MIST Council are planning to hold Autumn MIST 2021 on Thursday 25th - Friday 26th November 2021.
Due to the ongoing Covid situation, Interact 2021 will now be held as an online event. Entitled V- Interact, this free one day online symposium will take place on Tuesday 14 September 2021 as a series of themed workshops. Commencing with an opening plenary, we will then focus on two core topics: running and evaluating online engagement and supporting an equitable Covid recovery. Above all, it is a chance to share your online experiences and take part in discussions which will help shape engagement work going forward.
The event will also help shape our programme for Interact 2022, which will go ahead in person on 13–14 September 2022, hosted by Cardiff University.
V- Interact offers something for everyone wanting to hear from others and discuss how the pandemic has affected their engagement activities, it will provide a great opportunity to learn how people have adapted their engagement for online delivery, explore how this was evaluated, and provide a chance to share your experience and good practice.
Objectives for V-Interact can be viewed here, alongside evaluations of previous meetings. We will publish a draft programme in the summer and if you would like to receive more details, then please register here.
The Dublin Institute of Advanced Studies (DIAS) will be hosting a seminar by Jesper Gjerloev, Sam Yee, and the entire EZIE Team on 2 June at 3pm (Dublin). Jesper will give an overview of the EZIE mission to study Earth's auroral electrojets. The title and abstract are below; the Zoom link can be found on the MIST mailing list.
EZIE will image the magnetic signature of the ionospheric electrojets using the Zeeman splitting of the O2 thermal emissions originating from around 80km altitude. EZIE’s 3 smallsats each carry a microwave electrojet magnetogram (MEM) instrument for multipoint vector magnetic field measurements proximate to the source current thereby revealing the structure and evolution of the electrojets. In situ measurements of the electrojet region have proved elusive because the altitudes are too high for balloons and too low for satellites. EZIE’s multi-point measurements will provide unprecedented 2D current maps allowing for a separation of spatial and temporal variations of the electrojets.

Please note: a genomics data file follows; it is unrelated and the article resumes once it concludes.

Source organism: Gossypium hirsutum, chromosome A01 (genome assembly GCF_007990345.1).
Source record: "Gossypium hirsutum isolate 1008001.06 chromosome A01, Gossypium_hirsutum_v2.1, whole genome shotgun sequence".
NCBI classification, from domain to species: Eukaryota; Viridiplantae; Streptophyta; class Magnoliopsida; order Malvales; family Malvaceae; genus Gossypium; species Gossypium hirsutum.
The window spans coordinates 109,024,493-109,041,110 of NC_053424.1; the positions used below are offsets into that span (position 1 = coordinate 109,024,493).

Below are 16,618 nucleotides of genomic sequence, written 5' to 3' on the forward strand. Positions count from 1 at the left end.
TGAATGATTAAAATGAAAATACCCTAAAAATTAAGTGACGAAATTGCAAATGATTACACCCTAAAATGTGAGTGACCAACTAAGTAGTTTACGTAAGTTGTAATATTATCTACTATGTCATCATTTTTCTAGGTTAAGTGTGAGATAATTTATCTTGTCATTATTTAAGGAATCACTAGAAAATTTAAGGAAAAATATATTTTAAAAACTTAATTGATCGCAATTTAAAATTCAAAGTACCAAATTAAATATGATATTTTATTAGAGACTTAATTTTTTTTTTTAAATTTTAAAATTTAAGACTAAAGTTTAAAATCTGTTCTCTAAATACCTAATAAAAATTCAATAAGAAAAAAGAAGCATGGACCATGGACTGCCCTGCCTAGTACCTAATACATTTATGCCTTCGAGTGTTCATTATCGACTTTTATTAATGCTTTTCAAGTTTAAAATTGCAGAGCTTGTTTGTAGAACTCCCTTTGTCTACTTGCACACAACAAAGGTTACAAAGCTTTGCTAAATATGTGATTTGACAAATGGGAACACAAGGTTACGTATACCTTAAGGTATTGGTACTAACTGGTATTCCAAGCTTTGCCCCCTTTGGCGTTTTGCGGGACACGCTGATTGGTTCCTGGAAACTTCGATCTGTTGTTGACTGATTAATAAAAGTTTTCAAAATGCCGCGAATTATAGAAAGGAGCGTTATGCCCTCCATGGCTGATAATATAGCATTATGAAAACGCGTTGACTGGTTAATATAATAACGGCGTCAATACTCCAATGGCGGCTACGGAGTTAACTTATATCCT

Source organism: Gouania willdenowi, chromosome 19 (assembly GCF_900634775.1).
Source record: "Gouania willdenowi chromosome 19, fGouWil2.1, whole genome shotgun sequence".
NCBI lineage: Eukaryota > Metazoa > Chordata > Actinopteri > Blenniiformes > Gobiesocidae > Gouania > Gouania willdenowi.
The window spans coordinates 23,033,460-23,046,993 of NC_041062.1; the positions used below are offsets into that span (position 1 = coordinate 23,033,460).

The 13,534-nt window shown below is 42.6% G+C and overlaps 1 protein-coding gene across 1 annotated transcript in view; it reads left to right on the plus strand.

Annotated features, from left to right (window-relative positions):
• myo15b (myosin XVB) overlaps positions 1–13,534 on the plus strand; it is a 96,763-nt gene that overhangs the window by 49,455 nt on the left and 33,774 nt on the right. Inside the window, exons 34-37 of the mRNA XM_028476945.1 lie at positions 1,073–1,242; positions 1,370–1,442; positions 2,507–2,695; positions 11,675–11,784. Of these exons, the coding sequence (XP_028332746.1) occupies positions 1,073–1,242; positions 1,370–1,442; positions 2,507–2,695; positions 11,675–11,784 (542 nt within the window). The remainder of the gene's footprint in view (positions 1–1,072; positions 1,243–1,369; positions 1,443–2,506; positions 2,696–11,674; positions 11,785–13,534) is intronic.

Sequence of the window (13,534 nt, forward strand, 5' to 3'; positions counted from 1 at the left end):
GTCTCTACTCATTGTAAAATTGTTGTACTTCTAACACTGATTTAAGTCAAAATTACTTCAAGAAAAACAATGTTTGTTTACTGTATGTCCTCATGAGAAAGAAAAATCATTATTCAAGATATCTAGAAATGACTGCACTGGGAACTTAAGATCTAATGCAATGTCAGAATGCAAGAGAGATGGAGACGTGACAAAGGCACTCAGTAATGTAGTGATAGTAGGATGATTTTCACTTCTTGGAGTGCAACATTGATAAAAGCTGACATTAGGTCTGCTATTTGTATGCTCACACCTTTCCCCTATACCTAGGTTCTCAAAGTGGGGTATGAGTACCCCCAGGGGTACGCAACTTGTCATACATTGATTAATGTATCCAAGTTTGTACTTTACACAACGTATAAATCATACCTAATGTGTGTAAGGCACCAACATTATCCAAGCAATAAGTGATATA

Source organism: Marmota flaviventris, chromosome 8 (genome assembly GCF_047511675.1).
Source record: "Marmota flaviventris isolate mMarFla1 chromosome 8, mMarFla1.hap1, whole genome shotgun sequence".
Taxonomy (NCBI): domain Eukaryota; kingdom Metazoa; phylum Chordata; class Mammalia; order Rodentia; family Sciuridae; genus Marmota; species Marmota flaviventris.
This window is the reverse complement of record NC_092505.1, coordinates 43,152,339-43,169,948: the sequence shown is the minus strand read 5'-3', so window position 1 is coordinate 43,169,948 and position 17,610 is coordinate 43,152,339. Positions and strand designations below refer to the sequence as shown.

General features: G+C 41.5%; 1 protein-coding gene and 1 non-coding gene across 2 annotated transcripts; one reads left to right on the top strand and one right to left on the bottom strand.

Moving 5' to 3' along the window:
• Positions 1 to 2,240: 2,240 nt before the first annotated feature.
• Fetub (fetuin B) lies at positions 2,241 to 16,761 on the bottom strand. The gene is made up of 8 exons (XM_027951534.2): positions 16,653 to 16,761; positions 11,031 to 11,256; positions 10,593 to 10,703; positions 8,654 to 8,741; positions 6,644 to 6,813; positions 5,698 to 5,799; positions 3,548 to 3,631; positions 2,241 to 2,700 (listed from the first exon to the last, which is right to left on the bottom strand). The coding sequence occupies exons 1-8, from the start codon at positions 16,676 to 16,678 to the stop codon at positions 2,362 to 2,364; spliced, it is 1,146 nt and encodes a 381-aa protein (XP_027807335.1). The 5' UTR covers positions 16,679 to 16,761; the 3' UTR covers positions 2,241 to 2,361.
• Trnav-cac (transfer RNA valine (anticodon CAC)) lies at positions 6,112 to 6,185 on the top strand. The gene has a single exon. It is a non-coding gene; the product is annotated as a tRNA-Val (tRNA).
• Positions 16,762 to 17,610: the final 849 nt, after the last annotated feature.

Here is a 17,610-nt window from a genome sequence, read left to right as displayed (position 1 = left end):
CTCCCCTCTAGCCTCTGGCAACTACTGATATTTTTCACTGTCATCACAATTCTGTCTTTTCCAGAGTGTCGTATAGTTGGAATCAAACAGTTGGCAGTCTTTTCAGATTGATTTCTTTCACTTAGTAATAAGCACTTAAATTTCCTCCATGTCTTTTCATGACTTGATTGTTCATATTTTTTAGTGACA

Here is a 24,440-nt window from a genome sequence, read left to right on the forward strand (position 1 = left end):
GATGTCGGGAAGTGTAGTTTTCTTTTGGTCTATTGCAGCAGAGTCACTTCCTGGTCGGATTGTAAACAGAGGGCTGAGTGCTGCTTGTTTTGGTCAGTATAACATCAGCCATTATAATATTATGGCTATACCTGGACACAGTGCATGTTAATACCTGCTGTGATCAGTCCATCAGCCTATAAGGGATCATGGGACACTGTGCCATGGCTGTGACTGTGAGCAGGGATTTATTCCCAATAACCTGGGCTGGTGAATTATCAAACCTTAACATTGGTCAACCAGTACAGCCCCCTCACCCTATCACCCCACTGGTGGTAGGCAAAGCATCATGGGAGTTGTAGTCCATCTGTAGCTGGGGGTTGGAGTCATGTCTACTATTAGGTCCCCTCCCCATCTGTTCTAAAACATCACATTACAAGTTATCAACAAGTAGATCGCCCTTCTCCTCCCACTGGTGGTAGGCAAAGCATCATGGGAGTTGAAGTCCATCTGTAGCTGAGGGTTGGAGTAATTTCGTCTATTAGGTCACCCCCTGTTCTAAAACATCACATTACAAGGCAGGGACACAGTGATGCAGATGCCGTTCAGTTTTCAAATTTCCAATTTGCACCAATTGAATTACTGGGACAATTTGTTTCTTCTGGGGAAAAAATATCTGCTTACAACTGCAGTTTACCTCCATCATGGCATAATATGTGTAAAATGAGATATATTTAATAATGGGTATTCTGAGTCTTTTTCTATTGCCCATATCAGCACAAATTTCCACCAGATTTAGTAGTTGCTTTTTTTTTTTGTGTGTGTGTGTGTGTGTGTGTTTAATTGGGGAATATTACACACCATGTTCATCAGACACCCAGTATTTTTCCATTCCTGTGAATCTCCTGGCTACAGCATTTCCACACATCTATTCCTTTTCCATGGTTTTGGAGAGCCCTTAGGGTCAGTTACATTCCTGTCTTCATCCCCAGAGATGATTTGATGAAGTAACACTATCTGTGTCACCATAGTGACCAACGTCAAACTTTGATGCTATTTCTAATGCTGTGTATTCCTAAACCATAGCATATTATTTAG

EZIE will address two primary science questions that have remained elusive because of observation limitations:
EZIE’s science augmentation characterizes the spatiotemporal structure of equatorial electrojets and explores the physical mechanisms of their generation, resulting in EZIE’s third science question:
The presentation will provide an overview of the mission with a focus on science and implementation. We will show results from comprehensive and realistic end-to-end simulations to illustrate the unprecedented observational capabilities of the EZIE mission.
This year’s STFC summer school is provisionally planned to be held in person at Durham University from 22–27 August. However, if the government’s easing of restrictions between now and then changes so that an in-person meeting is not deemed sensible, then the school will instead be held online. The final decision on this will be made by 30 June.
For more information, visit the website for the summer school.
The summer school is intended as an introduction to solar physics and solar-terrestrial interactions, aimed at PhD students starting in Autumn 2021. The five-day course will consist of a number of lectures delivered by experts from across the UK. The lectures will cover a range of topics, from a general introduction to Plasma Physics to more specialised areas such as magnetic topology.
The preliminary programme is currently available. In addition to the core lectures there will be a careers Q&A, a session on surviving a PhD, an interactive introduction to Python/SunPy and a conference dinner on the Thursday evening. Accommodation for students during the week will be in one of Durham's colleges.
The 2nd Annual Meeting of the Ireland and UK Hub of the Europlanet Society will be held on 22 June 2021.
The meeting will be held online due to the ongoing Covid-19 pandemic and restrictions. This second meeting aims to reflect the broad range of research and outreach activities within the Ireland-UK planetary science communities, as well as showcasing the ongoing development of planetary science infrastructures and facilities. The format of the meeting will be a mixture of invited and solicited talks and poster presentations. Presentations are particularly encouraged from early career researchers, and scientists who have disseminated their work via Europlanet networking workshops and/or research infrastructure. Prizes will be awarded for the best student and early career presentations.
Europlanet Society membership is not required for abstract submission or registration. However, only Hub members are eligible for the best student and early career presentation prizes. The input of all community members is valuable at this stage to ensure that the Ireland-UK Hub of the Europlanet Society grows into a valuable forum for all members. If you are interested in joining the Europlanet Society, more details can be found on their website.